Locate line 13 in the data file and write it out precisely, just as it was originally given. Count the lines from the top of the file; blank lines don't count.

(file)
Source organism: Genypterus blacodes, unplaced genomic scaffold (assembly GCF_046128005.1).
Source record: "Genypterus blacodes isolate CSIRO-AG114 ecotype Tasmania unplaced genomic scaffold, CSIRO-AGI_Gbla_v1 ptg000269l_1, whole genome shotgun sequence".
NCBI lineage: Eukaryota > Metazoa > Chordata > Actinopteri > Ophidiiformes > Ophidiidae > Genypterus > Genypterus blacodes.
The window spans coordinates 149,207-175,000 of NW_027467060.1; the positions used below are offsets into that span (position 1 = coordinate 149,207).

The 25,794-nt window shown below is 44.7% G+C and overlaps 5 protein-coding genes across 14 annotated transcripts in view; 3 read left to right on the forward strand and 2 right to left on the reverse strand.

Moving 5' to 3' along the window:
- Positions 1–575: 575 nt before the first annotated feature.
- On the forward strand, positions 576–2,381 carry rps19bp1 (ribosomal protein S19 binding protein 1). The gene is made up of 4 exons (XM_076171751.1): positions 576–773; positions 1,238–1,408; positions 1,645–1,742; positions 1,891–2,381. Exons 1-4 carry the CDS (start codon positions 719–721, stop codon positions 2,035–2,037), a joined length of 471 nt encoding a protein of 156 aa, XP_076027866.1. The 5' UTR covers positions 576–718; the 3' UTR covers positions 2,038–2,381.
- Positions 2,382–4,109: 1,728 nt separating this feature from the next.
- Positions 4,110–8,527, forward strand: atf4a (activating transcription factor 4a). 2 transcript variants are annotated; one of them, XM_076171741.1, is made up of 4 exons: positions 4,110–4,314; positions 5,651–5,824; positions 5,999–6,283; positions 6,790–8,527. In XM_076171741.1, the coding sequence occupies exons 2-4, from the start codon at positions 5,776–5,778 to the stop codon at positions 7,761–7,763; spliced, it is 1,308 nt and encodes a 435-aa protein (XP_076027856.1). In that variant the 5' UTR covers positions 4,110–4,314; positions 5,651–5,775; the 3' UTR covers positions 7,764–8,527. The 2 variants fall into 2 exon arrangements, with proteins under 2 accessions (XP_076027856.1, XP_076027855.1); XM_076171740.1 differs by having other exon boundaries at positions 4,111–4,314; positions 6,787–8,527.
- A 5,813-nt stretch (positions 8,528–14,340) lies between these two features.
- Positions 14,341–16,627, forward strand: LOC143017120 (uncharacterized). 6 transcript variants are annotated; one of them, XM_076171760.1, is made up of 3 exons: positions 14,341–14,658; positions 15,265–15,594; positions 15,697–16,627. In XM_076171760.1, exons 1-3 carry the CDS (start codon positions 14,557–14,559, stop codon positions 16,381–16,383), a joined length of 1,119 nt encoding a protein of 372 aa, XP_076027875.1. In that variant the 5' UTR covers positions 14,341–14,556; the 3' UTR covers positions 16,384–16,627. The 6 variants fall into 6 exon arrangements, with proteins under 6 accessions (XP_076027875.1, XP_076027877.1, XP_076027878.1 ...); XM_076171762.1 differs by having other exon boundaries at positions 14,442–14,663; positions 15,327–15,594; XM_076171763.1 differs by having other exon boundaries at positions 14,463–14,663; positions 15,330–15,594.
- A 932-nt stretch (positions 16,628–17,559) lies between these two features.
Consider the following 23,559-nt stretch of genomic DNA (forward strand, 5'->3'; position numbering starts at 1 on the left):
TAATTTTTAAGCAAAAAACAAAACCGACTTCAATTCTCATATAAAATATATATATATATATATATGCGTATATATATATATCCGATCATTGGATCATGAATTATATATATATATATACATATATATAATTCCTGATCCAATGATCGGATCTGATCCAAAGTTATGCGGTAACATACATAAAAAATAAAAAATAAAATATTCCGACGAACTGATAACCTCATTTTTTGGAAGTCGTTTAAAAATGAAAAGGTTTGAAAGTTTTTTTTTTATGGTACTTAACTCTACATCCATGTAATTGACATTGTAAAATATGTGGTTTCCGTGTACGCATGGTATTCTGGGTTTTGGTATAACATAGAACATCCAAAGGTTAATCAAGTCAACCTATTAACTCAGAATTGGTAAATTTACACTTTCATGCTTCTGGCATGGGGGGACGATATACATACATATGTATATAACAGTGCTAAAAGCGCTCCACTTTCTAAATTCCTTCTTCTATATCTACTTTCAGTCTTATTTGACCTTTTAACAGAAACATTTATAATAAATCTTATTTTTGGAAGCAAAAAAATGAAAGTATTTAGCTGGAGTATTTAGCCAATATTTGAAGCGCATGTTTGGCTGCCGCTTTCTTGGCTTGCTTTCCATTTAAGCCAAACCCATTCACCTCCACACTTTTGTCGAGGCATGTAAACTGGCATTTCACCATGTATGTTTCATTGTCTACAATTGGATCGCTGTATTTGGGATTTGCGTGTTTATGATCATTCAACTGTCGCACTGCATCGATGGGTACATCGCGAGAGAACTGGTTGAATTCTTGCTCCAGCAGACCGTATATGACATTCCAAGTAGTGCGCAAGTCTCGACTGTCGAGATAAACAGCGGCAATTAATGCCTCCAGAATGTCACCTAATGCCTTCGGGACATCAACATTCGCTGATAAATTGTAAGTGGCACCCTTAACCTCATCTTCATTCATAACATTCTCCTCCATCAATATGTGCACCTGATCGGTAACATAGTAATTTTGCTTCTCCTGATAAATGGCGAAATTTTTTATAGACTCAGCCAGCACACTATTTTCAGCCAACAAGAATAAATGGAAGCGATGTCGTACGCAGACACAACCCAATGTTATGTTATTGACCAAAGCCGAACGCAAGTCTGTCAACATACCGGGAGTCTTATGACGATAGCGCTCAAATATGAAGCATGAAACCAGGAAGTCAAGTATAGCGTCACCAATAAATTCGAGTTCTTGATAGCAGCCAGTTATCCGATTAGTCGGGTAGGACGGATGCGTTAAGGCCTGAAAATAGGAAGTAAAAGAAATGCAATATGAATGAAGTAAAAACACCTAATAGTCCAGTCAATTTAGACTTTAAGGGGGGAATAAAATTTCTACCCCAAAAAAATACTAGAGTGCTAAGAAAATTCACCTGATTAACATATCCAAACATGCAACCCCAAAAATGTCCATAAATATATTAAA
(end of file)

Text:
- A 932-nt stretch (positions 16,628–17,559) lies between these two features.